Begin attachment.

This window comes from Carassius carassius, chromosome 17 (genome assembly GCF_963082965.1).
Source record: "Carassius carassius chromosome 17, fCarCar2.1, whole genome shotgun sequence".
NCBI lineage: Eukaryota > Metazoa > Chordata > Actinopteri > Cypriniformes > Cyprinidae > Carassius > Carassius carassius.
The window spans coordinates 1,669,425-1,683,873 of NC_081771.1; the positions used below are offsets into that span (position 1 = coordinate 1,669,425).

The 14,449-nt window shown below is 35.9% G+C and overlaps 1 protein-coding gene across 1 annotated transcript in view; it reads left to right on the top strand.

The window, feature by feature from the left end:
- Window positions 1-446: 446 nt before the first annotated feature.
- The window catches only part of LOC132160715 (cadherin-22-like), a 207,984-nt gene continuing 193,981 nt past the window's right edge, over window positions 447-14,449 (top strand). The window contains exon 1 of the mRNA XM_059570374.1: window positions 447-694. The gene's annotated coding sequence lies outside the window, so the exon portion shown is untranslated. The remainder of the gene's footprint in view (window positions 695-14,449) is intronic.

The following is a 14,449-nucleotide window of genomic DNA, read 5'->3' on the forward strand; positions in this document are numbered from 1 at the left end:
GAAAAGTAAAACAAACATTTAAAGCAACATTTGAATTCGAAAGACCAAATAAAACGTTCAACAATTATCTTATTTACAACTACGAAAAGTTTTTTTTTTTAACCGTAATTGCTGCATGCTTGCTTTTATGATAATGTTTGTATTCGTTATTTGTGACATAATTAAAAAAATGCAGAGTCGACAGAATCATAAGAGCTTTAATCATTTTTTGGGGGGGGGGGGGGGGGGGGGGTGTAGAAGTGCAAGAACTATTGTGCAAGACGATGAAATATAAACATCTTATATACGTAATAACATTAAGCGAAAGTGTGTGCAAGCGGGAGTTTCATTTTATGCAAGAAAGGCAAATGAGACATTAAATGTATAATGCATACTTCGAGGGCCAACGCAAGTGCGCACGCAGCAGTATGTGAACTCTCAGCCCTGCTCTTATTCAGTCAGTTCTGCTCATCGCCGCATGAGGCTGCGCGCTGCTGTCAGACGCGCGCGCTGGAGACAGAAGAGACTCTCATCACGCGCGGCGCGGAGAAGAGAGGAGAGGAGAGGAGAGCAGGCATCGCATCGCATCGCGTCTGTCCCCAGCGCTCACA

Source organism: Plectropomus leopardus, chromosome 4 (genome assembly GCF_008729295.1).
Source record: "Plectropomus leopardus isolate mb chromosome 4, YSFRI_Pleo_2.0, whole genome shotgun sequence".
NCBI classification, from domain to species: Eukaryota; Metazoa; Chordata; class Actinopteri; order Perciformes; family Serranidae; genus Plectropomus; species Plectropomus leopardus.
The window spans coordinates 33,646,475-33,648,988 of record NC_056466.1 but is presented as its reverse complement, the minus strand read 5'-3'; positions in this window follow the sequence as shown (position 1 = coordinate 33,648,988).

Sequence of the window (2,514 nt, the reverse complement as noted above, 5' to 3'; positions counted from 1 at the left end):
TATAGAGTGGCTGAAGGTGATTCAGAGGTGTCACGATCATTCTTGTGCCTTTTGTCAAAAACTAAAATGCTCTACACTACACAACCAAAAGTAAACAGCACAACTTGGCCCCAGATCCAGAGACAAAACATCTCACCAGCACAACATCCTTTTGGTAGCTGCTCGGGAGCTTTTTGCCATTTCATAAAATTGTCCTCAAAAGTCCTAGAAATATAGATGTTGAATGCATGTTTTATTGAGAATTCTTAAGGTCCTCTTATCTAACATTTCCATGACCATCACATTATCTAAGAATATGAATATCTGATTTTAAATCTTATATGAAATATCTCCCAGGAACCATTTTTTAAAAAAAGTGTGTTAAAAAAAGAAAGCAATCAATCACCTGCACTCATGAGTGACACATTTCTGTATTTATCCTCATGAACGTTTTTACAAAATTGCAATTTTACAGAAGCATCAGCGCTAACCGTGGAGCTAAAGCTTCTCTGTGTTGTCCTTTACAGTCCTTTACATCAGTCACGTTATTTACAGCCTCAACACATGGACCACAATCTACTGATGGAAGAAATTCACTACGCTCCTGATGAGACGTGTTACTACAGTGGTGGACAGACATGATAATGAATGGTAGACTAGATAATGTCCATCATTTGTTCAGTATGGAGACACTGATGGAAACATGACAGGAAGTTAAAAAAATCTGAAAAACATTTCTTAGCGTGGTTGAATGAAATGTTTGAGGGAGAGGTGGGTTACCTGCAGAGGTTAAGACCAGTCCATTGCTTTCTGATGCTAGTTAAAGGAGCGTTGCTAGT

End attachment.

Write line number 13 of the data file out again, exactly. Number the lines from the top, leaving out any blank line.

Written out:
NCBI classification, from domain to species: Eukaryota; Metazoa; Chordata; class Actinopteri; order Perciformes; family Serranidae; genus Plectropomus; species Plectropomus leopardus.